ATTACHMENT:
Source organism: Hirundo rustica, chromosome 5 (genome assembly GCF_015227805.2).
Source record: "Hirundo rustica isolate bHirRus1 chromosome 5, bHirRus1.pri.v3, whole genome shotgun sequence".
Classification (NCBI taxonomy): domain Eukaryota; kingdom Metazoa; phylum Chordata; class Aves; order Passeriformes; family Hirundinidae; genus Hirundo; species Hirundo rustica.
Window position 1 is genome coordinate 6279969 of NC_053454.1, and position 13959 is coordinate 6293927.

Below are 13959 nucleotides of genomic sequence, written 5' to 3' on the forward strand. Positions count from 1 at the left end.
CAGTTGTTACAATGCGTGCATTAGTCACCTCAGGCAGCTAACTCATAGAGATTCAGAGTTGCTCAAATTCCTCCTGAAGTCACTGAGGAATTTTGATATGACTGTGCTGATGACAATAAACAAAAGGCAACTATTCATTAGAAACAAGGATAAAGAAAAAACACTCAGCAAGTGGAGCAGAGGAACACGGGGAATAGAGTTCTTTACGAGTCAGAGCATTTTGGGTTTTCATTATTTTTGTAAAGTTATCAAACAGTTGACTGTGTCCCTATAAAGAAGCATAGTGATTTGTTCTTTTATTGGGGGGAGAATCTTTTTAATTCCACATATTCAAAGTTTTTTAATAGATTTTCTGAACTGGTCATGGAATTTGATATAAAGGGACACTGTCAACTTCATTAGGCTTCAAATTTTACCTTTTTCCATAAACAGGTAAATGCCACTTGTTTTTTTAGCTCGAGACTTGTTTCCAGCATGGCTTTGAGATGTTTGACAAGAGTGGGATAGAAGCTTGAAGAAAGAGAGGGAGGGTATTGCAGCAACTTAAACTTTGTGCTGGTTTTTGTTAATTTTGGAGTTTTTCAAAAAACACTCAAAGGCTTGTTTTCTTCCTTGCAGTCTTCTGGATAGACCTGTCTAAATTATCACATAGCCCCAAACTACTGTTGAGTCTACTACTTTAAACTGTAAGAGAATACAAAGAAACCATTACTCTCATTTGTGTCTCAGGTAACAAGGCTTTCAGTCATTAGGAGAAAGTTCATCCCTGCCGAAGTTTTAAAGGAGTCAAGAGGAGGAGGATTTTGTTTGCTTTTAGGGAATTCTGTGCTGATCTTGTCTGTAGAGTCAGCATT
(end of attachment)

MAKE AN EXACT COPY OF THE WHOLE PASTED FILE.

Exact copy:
Source organism: Hirundo rustica, chromosome 5 (genome assembly GCF_015227805.2).
Source record: "Hirundo rustica isolate bHirRus1 chromosome 5, bHirRus1.pri.v3, whole genome shotgun sequence".
Classification (NCBI taxonomy): domain Eukaryota; kingdom Metazoa; phylum Chordata; class Aves; order Passeriformes; family Hirundinidae; genus Hirundo; species Hirundo rustica.
Window position 1 is genome coordinate 6279969 of NC_053454.1, and position 13959 is coordinate 6293927.

Below are 13959 nucleotides of genomic sequence, written 5' to 3' on the forward strand. Positions count from 1 at the left end.
CAGTTGTTACAATGCGTGCATTAGTCACCTCAGGCAGCTAACTCATAGAGATTCAGAGTTGCTCAAATTCCTCCTGAAGTCACTGAGGAATTTTGATATGACTGTGCTGATGACAATAAACAAAAGGCAACTATTCATTAGAAACAAGGATAAAGAAAAAACACTCAGCAAGTGGAGCAGAGGAACACGGGGAATAGAGTTCTTTACGAGTCAGAGCATTTTGGGTTTTCATTATTTTTGTAAAGTTATCAAACAGTTGACTGTGTCCCTATAAAGAAGCATAGTGATTTGTTCTTTTATTGGGGGGAGAATCTTTTTAATTCCACATATTCAAAGTTTTTTAATAGATTTTCTGAACTGGTCATGGAATTTGATATAAAGGGACACTGTCAACTTCATTAGGCTTCAAATTTTACCTTTTTCCATAAACAGGTAAATGCCACTTGTTTTTTTAGCTCGAGACTTGTTTCCAGCATGGCTTTGAGATGTTTGACAAGAGTGGGATAGAAGCTTGAAGAAAGAGAGGGAGGGTATTGCAGCAACTTAAACTTTGTGCTGGTTTTTGTTAATTTTGGAGTTTTTCAAAAAACACTCAAAGGCTTGTTTTCTTCCTTGCAGTCTTCTGGATAGACCTGTCTAAATTATCACATAGCCCCAAACTACTGTTGAGTCTACTACTTTAAACTGTAAGAGAATACAAAGAAACCATTACTCTCATTTGTGTCTCAGGTAACAAGGCTTTCAGTCATTAGGAGAAAGTTCATCCCTGCCGAAGTTTTAAAGGAGTCAAGAGGAGGAGGATTTTGTTTGCTTTTAGGGAATTCTGTGCTGATCTTGTCTGTAGAGTCAGCATT